It is simply not admitted that the burdens of euro membership have been too much for many members. No attempt has been made to distinguish between those countries that have prospered and those that have not, or to suggest refinements of the rules that might help those that have not. Those that have already demonstrated by falling into economic difficulties that they find membership burdensome, if not impossible, are now being told that if they want help they must accept still tougher rules within a banking union. This would make it even less possible for them to grow and repay debt and would require them of course to concede what remains of their economic sovereignty.

Even if this proved politically possible (and elections in France and elsewhere seem likely to throw doubt on this), it is hard to see how such a “remedy” would do anything other than bury the root causes of the problems even deeper and make them even more difficult to resolve in the long term. It is the equivalent of plastering over the cracks while the foundations are crumbling. Reality is not averted simply by denying it.

What is the alternative? The first step must be to recognise the reality that Europe as a whole is handicapped rather than benefited by the current breadth of the eurozone, and that it cannot possibly function well with such diverse membership. There should be a negotiated process for identifying those countries that would benefit from being, or that wished to be, released from the burdens of membership and for helping them to make an orderly withdrawal. Such a process would be complex and difficult, but by no means impossible, and in any case would be less disruptive than a disorderly break-up that otherwise seems inevitable.

Those countries that chose and were able to remain within the eurozone would no doubt proceed to create what would be in effect a greater German economy. Even so, some of those might well baulk at the prospect of being absorbed into such an entity.

Countries which chose to leave the eurozone would be able to return to their individual currencies, devalue to the appropriate level, abandon austerity in favour of a strategy for growth, and re-negotiate their obligations with creditors on the basis of a credible prospect of improving tax revenues. No one would pretend that this process is without problems, still less choose to start from here, but other countries, such as Brazil and Argentina, have negotiated similar issues and come out on the other side with improved prospects.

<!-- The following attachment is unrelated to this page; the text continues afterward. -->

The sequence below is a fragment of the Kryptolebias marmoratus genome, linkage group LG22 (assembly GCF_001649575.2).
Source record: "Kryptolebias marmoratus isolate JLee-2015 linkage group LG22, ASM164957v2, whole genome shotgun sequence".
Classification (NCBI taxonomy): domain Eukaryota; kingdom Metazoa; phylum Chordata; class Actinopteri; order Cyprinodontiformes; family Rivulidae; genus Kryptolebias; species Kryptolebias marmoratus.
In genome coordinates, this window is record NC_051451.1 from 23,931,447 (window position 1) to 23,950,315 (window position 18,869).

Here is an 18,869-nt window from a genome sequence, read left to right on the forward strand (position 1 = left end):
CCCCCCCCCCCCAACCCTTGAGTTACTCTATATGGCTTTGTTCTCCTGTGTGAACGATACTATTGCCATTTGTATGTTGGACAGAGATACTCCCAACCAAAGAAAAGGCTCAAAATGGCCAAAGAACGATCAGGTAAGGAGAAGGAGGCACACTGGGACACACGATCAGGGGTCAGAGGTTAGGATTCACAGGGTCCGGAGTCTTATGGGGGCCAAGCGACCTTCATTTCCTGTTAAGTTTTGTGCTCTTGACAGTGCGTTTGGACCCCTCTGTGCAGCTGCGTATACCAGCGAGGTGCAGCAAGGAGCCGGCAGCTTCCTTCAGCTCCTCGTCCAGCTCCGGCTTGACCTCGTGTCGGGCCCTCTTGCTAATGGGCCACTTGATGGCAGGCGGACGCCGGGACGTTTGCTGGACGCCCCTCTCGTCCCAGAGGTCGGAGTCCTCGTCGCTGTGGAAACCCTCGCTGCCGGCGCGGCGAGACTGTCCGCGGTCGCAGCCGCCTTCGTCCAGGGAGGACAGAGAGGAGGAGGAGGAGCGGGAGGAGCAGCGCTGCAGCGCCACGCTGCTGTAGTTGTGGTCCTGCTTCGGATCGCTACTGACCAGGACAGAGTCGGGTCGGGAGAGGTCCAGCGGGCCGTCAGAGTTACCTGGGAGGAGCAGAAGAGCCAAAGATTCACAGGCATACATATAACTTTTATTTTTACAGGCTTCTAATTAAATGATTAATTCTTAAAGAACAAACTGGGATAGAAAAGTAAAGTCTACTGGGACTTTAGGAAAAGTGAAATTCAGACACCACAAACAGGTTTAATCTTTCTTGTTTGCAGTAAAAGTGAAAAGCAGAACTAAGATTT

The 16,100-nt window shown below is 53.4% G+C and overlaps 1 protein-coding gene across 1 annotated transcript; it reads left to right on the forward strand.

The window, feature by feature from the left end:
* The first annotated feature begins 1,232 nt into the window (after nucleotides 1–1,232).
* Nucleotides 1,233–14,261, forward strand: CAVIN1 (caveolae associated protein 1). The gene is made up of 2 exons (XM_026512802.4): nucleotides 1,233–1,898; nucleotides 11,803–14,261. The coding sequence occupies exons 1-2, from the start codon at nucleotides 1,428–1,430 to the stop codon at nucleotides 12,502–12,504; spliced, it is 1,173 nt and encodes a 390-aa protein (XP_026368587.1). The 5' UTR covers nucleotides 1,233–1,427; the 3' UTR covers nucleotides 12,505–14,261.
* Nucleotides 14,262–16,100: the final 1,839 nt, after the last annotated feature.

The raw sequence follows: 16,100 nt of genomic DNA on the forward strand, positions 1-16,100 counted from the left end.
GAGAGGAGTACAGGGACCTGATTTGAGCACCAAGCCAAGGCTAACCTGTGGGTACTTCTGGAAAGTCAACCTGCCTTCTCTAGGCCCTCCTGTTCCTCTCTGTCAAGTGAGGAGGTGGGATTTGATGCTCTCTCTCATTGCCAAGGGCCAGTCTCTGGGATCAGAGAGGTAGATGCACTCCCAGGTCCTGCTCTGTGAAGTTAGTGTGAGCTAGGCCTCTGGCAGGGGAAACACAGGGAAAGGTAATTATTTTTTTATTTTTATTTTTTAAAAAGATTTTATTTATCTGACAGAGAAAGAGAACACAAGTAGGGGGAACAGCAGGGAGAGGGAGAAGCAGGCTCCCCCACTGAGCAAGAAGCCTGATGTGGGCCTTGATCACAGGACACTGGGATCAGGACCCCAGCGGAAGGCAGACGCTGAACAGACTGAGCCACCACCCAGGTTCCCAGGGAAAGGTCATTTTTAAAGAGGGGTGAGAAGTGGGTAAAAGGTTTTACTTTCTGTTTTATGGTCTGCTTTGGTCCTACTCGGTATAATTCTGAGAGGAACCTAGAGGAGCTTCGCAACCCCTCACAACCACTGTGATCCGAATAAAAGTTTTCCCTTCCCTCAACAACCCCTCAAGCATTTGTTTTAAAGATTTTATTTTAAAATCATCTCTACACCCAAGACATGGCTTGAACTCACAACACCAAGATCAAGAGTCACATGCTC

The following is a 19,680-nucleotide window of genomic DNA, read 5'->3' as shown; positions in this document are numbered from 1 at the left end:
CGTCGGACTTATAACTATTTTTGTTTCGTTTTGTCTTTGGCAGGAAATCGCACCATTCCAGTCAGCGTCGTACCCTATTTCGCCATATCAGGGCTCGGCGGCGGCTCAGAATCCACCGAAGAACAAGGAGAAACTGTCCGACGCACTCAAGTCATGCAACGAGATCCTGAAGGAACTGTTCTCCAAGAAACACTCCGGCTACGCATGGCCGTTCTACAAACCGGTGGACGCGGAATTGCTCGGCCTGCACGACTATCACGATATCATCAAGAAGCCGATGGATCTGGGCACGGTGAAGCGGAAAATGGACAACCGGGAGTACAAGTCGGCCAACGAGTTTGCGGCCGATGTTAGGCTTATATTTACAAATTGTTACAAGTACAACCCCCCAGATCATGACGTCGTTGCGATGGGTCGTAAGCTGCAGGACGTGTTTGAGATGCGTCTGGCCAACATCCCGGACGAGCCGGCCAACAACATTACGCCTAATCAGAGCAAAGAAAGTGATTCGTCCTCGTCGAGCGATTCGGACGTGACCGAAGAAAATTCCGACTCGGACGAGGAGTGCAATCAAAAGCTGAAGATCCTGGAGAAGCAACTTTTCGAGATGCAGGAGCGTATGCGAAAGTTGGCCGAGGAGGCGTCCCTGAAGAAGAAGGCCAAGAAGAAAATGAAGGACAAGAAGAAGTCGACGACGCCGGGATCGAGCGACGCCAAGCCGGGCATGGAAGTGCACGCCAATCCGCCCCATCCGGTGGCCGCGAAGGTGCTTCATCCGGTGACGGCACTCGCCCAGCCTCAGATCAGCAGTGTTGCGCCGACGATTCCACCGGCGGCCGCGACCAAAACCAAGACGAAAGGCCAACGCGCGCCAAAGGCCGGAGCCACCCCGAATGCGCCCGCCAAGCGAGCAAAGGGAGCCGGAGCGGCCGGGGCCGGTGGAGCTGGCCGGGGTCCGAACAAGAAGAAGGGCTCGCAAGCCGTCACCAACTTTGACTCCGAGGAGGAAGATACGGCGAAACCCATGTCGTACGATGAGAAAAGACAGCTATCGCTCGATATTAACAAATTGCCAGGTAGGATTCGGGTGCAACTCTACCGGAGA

The numbers of countries choosing to take this option might swell in due course once the practicality and advantages of opting out of the euro became clear. They could then set about, together both with the eurozone and actual and potential European Union members who are not members of the eurozone, the task of building a new kind of European cooperation – what might be described as organic or functional cooperation, in which the process of ever-increasing convergence in the pursuit of common interests did not get too far ahead of the political and economic realities.

In economic terms, Europe would be much stronger as an entity if the constituent parts were able to apply monetary and exchange rate policies that were more suited to their needs and in particular to their different stages and rates of development. A Europe made up of economies each enjoying optimal macro-economic policy settings, trading with each other on special terms and negotiating trade arrangements with the rest of the world as a single entity, consciously pursuing convergence across the whole field of regulation , co-ordinating and aligning policy development wherever possible, increasingly working together in pan-European deliberative and eventually legislative bodies, would serve Europe’s economic interests much more effectively and do more to promote a genuine sense of European identity than the current abortive attempts to impose from above a European super-state that only a tiny elite has ever wanted.

To acknowledge that there is not yet a United States of Europe, with a single political identity that makes it possible to accommodate without undue strain a range of divergent economic interests, is not to admit defeat but to recognise the need to build a Europe on the basis of democracy and popular will if the result is to be sustainable. The eurozone crisis may in the end be a blessing in disguise.

14 June 2012